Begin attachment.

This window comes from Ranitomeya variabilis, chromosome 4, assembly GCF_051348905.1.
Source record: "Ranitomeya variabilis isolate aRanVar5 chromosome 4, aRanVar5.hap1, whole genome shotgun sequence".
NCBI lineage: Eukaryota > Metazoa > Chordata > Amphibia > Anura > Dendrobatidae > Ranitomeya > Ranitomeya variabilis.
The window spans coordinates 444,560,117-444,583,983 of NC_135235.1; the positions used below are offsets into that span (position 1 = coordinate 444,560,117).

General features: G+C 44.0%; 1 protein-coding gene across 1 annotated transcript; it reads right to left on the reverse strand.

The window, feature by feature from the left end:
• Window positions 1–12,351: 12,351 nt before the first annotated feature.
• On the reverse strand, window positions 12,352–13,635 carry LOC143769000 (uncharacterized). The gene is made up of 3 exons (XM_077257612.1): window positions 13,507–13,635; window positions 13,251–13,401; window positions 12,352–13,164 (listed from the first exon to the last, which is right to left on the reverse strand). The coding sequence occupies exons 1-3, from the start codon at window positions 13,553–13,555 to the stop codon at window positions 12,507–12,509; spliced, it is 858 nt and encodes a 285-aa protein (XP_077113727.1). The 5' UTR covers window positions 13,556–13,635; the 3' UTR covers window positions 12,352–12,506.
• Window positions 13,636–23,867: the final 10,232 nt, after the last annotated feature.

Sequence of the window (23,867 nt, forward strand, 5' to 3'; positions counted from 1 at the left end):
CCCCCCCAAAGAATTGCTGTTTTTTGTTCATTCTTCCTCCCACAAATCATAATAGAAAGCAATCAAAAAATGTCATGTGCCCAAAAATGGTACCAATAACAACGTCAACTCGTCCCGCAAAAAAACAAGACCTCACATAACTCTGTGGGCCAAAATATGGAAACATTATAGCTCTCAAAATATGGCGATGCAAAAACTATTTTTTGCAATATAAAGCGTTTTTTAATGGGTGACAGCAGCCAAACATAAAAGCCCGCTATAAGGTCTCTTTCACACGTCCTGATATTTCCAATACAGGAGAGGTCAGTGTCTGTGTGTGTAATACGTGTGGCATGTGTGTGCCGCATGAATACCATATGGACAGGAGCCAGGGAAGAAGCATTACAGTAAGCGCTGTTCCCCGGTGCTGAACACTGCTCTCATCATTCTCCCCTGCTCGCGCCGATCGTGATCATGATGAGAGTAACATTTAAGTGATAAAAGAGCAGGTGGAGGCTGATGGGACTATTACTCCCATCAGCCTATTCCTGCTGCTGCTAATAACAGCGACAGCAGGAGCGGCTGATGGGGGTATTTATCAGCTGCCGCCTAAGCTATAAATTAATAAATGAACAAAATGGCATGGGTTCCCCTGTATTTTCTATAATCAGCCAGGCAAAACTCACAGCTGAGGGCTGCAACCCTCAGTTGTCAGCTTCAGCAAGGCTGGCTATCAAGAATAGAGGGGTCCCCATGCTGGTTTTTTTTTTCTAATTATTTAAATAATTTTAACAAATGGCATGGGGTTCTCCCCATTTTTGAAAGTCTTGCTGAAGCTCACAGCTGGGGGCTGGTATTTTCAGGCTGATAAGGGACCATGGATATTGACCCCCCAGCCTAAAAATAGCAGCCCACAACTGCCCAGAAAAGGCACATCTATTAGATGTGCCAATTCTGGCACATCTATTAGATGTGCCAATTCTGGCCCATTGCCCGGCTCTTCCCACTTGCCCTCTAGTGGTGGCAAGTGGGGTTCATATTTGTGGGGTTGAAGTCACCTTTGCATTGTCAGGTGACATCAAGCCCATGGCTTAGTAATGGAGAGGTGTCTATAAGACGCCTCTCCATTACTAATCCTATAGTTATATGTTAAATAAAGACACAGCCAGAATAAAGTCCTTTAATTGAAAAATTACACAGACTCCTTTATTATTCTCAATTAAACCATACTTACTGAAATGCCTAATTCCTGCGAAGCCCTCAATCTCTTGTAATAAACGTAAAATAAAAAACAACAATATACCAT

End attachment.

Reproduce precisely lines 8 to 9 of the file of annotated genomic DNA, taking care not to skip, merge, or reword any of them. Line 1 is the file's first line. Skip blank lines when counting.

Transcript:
• On the reverse strand, window positions 12,352–13,635 carry LOC143769000 (uncharacterized). The gene is made up of 3 exons (XM_077257612.1): window positions 13,507–13,635; window positions 13,251–13,401; window positions 12,352–13,164 (listed from the first exon to the last, which is right to left on the reverse strand). The coding sequence occupies exons 1-3, from the start codon at window positions 13,553–13,555 to the stop codon at window positions 12,507–12,509; spliced, it is 858 nt and encodes a 285-aa protein (XP_077113727.1). The 5' UTR covers window positions 13,556–13,635; the 3' UTR covers window positions 12,352–12,506.
• Window positions 13,636–23,867: the final 10,232 nt, after the last annotated feature.